I am really moved by his curiosity, his ability to change and grow, his inclusiveness (particularly to minority groups) and this kind of resilience and relentlessness which can be a blessing and a curse but in the end I think he made it a blessing and really refused to give up on things that are too important to give up on.

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The Russo Brothers Talk: Thanos, Infinity Powers, and Their Favorite Special Effect in “Avengers: Infinity War”

Posted on May 12, 2018 at 8:03 am

Everyone knew that “Avengers: Infinity War” was going to be big. But were our expectations impossibly high? Even the extraordinarily talented brothers and co-directors Anthony and Joseph Russo, who made two of the most critically acclaimed of the 18 Marvel superheroes in the past decade, had to feel daunted by the challenge of taking on so many characters and such a complicated story. In an interview, they talked about choosing which characters would be most interesting together, who the supervillain Thanos is, which special effect they particularly enjoyed, and which superpowers they most wish they had.

People love the movie but are very shook up by some of the developments. Do you feel like the two most hated people in the whole world right now?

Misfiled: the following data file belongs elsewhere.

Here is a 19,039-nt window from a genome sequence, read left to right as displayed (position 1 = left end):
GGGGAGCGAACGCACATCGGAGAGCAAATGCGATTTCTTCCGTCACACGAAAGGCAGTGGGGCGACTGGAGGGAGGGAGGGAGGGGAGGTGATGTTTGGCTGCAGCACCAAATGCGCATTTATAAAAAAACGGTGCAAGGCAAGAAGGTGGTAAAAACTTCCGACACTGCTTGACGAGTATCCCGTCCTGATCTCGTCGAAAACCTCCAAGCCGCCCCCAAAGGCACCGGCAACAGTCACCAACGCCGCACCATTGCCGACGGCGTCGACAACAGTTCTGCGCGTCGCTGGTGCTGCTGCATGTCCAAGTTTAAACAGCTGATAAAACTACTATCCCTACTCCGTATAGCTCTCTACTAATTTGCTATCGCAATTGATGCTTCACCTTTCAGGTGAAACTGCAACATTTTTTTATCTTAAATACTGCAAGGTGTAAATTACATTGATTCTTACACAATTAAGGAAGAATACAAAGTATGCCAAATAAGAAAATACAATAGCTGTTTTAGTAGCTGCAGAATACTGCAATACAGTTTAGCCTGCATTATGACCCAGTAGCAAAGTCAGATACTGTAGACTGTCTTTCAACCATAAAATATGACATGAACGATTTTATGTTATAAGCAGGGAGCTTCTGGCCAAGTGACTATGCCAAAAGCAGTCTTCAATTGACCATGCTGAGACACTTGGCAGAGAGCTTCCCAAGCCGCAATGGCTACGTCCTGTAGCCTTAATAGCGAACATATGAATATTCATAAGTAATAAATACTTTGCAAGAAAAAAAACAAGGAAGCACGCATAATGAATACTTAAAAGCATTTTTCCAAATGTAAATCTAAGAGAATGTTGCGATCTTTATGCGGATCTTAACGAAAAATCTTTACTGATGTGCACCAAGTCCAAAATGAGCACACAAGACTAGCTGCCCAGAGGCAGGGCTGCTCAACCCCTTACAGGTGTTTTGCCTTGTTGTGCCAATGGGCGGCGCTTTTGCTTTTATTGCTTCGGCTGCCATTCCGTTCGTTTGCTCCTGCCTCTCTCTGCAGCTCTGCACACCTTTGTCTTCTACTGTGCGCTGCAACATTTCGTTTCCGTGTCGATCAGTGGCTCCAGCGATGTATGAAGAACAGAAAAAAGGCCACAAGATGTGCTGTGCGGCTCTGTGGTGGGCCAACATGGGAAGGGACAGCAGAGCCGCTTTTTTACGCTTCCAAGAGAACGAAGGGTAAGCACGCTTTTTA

JR: It’s interesting that people are having this kind of emotional response. But this is a really unique experiment in filmmaking in the Marvel Universe. Ten years of storytelling spread out over very diverse franchises, diverse tonally, diverse from a story standpoint, with unique and different characters. This film represents the ending of that story and “Avengers 4” as well. So the audience is invested in the incredible amount of emotion and time and energy and passion in these characters. And the response we’re seeing to the movie is that it’s a representation of that emotion and passion that they feel for this unique experiment in cinema.

As I have told you before, I am a huge fan especially of your work on “Captain America: Winter Soldier” and “Civil War,” which integrated with the rest of the MCU but had a very distinctive tone inspired in part by the 1970’s cinema of paranoia films. The two most recent Marvel superhero movies were also great, “Black Panther” and “Thor: Ragnarok,” but they had very different tones from very different directors. How do you take those characters and more and make them seem as though they’re in the same movie while maintaining their distinctive personas, worlds, and storylines?